Optimism is high in the US$6.7 trillion exchange-traded fund industry that a U.S. bitcoin fund could begin trading as early as next week.
- Large, listed companies have bitcoin on their books and more institutional investors are looking at, or have already committed to the asset class than at any point in bitcoin’s history.
Almost nine years since the Winklevoss twins first applied for a U.S. bitcoin ETF, optimism is soaring that the U.S. Securities and Exchange Commission will approve one in the coming week.
Optimism is high in the US$6.7 trillion exchange-traded fund industry that a U.S. bitcoin fund could begin trading as early as next week, and bitcoin soared after the SEC’s Office of Investor Education and Advocacy tweeted a June advisory about investing in funds that hold bitcoin futures.
In all likelihood however, the U.S. bitcoin ETF won’t be the one that the Winklevoss twins had envisaged, and the ETF wouldn’t be buying the underlying digital asset itself, instead it would attempt to abstract the custody issues of bitcoin by allowing the ETF to invest in bitcoin futures (likely CME Group products) instead.
Over this past week alone, more groups have thrown their hat in the bitcoin ETF ring, with cryptocurrency lender BlockFi and Cathie Wood’s Ark Investment Management penning down their names on applications for futures-backed bitcoin ETFs, a structure that SEC Chairman Gary Gensler has hinted he would be open to.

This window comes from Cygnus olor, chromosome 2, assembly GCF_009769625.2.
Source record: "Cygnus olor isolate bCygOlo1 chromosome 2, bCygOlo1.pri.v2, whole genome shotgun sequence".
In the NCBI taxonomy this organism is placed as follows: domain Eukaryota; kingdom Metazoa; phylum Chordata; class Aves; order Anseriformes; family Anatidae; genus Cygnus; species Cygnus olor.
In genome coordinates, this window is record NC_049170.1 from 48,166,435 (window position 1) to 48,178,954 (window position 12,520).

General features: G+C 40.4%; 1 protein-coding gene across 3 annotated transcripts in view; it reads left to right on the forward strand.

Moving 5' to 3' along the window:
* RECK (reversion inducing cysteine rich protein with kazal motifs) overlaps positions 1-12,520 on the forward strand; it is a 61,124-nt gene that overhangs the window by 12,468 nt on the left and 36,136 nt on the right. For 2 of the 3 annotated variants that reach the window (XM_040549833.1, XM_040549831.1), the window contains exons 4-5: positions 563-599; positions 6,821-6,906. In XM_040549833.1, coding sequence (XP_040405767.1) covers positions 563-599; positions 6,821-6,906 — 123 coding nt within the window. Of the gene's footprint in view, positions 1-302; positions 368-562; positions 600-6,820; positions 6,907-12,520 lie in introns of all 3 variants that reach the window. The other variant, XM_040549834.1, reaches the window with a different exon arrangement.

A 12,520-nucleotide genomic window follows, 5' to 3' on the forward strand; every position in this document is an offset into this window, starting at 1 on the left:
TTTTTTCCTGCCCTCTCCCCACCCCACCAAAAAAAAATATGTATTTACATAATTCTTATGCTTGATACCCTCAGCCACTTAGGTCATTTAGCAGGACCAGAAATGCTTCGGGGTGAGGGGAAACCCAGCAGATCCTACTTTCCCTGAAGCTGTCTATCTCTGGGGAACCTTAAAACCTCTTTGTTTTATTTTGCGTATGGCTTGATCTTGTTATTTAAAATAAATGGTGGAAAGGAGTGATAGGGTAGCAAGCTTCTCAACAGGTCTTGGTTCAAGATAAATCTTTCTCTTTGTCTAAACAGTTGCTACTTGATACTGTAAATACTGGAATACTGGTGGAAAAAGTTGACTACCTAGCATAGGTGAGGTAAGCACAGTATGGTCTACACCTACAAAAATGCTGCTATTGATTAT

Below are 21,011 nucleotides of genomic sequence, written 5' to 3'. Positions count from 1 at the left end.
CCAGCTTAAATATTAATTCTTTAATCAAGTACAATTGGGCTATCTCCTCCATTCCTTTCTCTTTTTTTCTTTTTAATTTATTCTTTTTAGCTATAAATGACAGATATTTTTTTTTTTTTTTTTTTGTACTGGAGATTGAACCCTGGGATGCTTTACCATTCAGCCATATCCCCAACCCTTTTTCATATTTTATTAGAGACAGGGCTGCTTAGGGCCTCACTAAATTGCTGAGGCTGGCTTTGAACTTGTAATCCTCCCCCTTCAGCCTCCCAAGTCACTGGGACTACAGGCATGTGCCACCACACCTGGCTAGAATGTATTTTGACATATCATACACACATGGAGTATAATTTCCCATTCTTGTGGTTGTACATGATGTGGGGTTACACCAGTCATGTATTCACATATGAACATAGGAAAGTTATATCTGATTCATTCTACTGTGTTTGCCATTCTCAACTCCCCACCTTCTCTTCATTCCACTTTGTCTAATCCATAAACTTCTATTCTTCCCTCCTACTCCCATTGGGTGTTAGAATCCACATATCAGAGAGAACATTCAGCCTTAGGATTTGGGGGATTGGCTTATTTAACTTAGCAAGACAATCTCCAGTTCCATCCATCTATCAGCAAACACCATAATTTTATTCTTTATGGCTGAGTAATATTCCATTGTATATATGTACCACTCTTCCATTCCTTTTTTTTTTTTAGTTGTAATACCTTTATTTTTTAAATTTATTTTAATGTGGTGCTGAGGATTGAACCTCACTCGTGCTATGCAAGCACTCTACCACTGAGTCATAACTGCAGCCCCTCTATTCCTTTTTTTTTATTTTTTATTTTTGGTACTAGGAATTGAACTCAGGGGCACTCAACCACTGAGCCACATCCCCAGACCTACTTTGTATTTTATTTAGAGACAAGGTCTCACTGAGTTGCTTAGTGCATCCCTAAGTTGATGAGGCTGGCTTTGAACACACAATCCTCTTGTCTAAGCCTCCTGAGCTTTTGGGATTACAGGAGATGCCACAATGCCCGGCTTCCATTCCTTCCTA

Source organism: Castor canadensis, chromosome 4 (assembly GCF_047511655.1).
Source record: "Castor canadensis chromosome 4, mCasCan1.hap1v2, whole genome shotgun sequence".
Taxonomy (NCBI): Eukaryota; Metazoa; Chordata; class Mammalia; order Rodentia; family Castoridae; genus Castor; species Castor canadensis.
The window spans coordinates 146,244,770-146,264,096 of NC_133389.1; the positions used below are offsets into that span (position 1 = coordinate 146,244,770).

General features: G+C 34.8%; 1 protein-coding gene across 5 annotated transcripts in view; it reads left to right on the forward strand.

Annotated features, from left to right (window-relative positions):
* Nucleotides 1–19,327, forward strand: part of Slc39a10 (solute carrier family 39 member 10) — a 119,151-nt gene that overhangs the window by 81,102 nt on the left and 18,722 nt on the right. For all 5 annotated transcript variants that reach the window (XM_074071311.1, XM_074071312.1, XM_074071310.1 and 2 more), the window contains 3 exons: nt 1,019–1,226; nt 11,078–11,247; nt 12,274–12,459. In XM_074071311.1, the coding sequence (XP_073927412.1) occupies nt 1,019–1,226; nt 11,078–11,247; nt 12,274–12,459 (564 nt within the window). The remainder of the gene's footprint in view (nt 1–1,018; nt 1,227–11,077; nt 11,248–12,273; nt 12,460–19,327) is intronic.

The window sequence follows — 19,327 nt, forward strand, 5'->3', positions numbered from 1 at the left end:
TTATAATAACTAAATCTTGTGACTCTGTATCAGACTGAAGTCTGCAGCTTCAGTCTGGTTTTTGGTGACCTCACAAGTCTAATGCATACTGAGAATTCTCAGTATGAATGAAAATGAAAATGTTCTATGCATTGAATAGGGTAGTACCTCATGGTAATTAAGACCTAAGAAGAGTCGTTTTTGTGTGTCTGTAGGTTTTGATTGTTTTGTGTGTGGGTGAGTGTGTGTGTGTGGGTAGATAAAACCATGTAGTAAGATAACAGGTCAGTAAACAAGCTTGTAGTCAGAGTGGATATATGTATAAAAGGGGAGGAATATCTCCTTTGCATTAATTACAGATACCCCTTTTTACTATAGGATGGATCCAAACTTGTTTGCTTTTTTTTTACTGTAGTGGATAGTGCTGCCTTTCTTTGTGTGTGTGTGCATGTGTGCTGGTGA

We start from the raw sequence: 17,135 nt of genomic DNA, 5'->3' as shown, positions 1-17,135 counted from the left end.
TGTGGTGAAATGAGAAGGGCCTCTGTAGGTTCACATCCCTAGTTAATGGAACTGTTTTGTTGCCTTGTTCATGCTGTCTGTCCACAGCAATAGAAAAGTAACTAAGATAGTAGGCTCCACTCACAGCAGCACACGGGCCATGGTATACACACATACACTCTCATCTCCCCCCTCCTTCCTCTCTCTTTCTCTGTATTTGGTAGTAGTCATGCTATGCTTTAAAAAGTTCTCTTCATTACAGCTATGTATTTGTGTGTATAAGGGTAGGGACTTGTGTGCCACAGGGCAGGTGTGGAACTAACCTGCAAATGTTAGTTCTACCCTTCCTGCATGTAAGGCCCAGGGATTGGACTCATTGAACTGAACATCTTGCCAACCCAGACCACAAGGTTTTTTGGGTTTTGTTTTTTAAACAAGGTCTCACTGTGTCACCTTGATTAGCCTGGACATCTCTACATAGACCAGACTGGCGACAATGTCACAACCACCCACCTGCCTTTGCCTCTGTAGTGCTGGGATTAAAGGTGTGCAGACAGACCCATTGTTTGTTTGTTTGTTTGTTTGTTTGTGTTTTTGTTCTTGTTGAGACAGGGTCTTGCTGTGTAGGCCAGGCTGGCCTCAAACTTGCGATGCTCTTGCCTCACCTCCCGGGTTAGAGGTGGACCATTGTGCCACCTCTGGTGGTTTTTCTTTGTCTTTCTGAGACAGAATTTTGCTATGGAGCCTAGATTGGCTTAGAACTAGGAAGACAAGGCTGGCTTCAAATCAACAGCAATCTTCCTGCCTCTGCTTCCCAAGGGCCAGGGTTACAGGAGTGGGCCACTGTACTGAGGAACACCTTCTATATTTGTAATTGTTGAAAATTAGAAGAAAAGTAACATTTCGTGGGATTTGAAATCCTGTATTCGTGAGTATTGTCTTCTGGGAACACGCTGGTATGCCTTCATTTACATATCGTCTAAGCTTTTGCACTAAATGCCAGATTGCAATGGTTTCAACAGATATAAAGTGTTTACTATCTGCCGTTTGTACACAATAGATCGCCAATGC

But a bitcoin futures ETF could go either way for the cryptocurrency market because just like the CME Group’s (+1.37%) bitcoin futures saw bitcoin rally to the then-all-time-high of around US$20,000, on expectations of broader institutional adoption, it crashed the following year.
This time could truly be different though.
In 2017, expectations that more institutions would adopt cryptocurrencies failed to materialize and the retail investor-led rally in ill-conceived initial coin offerings or ICOs, eventually fizzled out and saw a precipitous crash in prices.
Fast forward to 2021 and the landscape is dramatically different.
Large, listed companies have bitcoin on their books and more institutional investors are looking at, or have already committed to the asset class than at any point in bitcoin’s history.
Proshares has a bitcoin ETF application that is due to either be rejected or approved next Monday and while the SEC has either rejected previous applications or deferred them, Gensler’s own words suggests that this time may be different.
Gensler has signaled that he’d be in favor of funds based on CME-traded bitcoin futures, a stance that he reiterated last month.
But a bitcoin futures ETF isn’t necessarily what the industry needs.